As the New York Times reports, we’re seeing industry-wide hand-wringing right now about how rarely books are fact-checked, following scandals involving Naomi Wolff and others. I’m proud that Shenandoah editor Beth Staples makes fact-checking a priority: the interns comb through every piece we publish, following up on names, dates, and a host of other check-able details. Not every poem needs fact-checking, of course, but some do. For example, I posted my own poem about the moon landing recently. Most people wouldn’t notice if I got the date wrong, but some would, and spotting the error might impair their faith in me as a writer.
So what level of precision do poets owe their audiences? Spelling proper nouns correctly, and checking dates and quotes, seems important, if a poem references real-world people and events. The trivia doesn’t matter, really–if I tell you right now that my teapot is as blue as loneliness, but it’s actually an unromantic beige, that seems like a reasonable bit of poetic trickery. (Gotcha! It’s orange.) Even in a persona poem like “The Love Song of J. Alfred Prufrock,” a piece that’s obviously fictional, you’d want to check the Dante quote before you hit send.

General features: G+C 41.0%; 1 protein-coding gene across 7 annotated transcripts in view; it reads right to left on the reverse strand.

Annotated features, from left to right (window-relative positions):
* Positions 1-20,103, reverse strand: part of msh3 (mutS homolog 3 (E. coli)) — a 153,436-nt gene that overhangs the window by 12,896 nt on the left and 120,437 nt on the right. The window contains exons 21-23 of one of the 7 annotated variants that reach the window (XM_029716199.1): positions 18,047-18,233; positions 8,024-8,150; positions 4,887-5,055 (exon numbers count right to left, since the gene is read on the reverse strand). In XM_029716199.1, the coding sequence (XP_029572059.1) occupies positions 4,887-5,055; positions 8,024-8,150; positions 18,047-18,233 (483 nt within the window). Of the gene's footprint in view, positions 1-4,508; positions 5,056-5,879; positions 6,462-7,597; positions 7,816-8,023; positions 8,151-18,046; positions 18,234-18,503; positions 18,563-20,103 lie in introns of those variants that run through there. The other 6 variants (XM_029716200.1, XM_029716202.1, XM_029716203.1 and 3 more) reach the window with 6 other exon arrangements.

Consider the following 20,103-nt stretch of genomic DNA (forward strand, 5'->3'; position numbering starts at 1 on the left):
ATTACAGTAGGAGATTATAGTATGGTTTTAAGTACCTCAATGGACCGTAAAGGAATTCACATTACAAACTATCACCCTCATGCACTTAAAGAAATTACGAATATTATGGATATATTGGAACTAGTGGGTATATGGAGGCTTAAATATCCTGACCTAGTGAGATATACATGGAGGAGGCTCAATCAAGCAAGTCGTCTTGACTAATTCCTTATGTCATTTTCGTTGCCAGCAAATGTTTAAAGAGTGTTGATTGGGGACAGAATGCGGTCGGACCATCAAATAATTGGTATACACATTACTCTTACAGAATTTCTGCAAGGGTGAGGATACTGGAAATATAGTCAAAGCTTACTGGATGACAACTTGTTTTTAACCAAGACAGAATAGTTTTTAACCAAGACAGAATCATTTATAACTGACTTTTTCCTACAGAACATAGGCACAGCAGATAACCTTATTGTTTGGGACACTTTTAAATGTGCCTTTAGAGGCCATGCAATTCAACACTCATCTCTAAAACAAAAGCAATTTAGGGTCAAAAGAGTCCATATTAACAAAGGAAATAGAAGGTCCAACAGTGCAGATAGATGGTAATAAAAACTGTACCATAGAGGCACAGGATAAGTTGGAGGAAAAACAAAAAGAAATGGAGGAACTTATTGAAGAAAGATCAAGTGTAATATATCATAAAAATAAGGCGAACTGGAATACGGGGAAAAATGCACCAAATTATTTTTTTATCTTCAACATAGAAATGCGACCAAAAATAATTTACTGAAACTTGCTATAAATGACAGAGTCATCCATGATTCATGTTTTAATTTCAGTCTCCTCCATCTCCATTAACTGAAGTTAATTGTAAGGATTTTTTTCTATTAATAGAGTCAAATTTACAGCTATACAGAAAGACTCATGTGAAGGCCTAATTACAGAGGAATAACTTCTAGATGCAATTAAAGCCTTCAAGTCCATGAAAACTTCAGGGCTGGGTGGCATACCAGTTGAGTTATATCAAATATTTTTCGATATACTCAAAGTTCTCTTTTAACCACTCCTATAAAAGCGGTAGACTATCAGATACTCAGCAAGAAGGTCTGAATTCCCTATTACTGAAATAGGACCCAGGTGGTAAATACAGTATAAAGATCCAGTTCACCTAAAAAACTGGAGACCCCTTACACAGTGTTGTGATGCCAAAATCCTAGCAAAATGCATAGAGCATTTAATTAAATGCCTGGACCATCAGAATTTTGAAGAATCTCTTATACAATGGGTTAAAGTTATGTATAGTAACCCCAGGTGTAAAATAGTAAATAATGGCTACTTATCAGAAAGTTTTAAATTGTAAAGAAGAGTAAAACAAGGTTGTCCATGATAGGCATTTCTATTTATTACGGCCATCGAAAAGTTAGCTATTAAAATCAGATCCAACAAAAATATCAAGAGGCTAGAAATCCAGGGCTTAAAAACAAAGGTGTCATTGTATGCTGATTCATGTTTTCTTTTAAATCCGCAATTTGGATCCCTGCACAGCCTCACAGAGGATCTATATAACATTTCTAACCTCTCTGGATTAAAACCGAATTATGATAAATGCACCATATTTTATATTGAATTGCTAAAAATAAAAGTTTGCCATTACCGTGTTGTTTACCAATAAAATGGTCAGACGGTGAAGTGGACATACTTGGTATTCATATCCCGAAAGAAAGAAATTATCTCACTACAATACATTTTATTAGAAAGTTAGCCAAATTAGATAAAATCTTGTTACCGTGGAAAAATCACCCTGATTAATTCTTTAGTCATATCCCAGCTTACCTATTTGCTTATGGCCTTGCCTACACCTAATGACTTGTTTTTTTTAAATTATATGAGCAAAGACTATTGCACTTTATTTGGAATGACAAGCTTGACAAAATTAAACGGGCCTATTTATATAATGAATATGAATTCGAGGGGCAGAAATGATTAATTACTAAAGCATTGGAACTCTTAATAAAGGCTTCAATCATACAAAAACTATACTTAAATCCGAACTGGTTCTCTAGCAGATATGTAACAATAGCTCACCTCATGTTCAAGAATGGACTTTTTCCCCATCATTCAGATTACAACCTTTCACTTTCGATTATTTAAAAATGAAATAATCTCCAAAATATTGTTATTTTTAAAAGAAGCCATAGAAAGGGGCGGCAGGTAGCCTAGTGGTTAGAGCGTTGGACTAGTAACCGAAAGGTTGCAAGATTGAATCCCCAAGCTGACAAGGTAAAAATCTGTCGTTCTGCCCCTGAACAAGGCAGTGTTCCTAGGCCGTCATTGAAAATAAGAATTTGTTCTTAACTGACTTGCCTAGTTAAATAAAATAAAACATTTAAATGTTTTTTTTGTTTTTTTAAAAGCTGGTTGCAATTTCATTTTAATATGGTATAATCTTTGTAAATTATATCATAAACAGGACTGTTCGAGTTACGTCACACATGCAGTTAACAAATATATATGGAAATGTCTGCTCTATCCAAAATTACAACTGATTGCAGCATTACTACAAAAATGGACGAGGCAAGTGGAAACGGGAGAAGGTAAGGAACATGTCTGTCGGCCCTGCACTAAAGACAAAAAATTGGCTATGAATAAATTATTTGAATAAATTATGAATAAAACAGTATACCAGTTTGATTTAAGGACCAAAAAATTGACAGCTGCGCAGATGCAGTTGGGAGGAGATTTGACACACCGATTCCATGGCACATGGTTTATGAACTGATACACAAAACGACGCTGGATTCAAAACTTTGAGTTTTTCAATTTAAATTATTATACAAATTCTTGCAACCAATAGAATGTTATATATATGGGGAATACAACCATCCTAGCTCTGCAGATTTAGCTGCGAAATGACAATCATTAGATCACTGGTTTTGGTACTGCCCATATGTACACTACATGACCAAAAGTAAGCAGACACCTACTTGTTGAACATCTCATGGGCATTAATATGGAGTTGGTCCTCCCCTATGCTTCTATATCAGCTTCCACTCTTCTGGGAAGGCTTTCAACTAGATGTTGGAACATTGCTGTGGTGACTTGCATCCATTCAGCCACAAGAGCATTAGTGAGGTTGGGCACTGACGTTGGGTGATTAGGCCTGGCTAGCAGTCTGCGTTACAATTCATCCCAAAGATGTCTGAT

I just handed in copy-edits for my next book, The State She’s In–overcoming the usual Prufrockian abulia to do so, because finalizing a book makes me REALLY ANXIOUS–and the process involved a final round of fact-checking on my end. Several poems involve public history that’s important to get right. While I know I was careful during the period of composition, what if I made a bad mistake in a poem about slavery, say, or Confederate history? The vultures aren’t wheeling around my publications the way they do around high-profile nonfiction, but still, I’m addressing sensitive material.
For example, last year I published a poem in Flock. They nominated it for a Pushcart, bless them, although it’s a very tricky piece about studying lists of enslaved people once owned, then sold, by my employer. In it, I think especially hard about a boy named Albert, 13, who was the same age as my son at the time; his name appears on an 1826 list but has disappeared by the 1834 version, and I’m wondering what happened to him. This weekend, I went back to the sources one last time to check the names and numbers, and guess what? I’d made some mistakes. They didn’t change the tenor of the poem: I had to change “fourteen names further” to “thirteen” and the sum of “twenty thousand” to “twenty-two.” Still, I make the dodgy move in the poem of speculating about how Albert’s ghost might have answered me, if that were possible, and that’s enough risk for one poem. I’ll likely never know his fate, but I can damn well be true to the part of history that’s verifiable.